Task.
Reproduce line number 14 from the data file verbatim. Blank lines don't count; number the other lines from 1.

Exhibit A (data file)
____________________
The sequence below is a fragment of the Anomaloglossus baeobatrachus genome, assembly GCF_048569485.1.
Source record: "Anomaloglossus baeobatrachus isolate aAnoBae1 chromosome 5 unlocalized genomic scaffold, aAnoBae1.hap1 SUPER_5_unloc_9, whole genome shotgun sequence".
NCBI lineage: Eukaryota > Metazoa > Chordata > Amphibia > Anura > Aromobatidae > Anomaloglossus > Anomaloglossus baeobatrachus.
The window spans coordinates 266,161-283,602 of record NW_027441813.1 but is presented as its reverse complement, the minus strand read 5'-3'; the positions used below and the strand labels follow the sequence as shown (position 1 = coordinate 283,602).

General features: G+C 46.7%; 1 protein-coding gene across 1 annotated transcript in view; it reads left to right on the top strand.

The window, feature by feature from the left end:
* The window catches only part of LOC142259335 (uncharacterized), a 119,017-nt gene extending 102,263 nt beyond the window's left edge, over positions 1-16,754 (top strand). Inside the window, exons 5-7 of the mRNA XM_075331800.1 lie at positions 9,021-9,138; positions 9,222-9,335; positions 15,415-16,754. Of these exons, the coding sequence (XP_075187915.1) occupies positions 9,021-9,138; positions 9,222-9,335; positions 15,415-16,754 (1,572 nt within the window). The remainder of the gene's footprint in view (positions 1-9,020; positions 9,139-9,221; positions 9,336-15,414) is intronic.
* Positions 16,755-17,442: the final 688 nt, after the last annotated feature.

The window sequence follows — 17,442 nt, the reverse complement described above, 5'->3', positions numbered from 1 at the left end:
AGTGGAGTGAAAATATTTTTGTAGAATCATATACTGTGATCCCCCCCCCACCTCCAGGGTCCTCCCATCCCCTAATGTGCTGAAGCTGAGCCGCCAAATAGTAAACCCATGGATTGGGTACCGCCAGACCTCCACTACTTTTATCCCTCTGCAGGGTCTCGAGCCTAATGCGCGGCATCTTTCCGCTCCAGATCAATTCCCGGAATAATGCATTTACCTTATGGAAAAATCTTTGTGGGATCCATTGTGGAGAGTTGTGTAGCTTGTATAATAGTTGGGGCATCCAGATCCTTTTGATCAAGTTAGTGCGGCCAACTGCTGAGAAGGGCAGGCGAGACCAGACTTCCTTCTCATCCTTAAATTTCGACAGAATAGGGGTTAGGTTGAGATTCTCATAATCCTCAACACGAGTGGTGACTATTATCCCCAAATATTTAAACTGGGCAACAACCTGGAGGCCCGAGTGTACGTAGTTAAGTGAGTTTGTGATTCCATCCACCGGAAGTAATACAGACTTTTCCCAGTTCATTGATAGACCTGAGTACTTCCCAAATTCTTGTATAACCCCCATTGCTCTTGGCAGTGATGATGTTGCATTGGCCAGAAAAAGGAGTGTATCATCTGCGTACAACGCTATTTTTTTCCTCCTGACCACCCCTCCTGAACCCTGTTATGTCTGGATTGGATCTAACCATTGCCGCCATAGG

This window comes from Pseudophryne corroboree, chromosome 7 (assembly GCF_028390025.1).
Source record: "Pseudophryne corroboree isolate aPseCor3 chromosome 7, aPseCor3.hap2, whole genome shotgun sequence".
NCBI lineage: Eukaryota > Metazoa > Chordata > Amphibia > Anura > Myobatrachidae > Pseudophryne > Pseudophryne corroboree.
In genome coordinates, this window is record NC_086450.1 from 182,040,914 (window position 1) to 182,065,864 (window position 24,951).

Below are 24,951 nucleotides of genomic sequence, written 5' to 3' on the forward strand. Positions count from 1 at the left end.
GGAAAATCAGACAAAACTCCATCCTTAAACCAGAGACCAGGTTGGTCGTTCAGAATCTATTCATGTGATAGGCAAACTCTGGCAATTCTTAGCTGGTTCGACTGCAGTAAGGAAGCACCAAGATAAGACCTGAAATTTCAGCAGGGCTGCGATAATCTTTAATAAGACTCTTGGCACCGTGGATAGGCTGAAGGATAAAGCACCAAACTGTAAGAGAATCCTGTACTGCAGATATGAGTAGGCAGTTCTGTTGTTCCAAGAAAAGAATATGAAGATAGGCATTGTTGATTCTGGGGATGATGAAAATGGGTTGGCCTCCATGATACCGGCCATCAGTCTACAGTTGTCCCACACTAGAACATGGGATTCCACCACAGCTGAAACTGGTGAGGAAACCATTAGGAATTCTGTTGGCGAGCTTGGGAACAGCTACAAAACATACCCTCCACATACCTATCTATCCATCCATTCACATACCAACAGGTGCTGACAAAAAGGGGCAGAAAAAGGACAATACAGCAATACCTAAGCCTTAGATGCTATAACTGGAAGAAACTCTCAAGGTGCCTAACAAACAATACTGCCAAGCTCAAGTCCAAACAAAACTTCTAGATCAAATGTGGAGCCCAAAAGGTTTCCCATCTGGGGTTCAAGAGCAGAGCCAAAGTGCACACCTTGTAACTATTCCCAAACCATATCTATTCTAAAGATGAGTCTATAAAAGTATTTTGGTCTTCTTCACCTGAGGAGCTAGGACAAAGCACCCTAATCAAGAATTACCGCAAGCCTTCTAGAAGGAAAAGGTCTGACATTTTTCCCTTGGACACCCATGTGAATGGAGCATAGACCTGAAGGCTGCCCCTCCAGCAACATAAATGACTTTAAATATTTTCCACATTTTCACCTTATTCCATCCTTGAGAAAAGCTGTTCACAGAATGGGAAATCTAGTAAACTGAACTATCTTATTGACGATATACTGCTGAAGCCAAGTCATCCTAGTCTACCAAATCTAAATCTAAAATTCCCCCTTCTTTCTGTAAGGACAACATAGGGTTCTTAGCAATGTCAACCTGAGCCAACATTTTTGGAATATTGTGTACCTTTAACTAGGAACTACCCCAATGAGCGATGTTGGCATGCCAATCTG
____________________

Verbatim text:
In genome coordinates, this window is record NC_086450.1 from 182,040,914 (window position 1) to 182,065,864 (window position 24,951).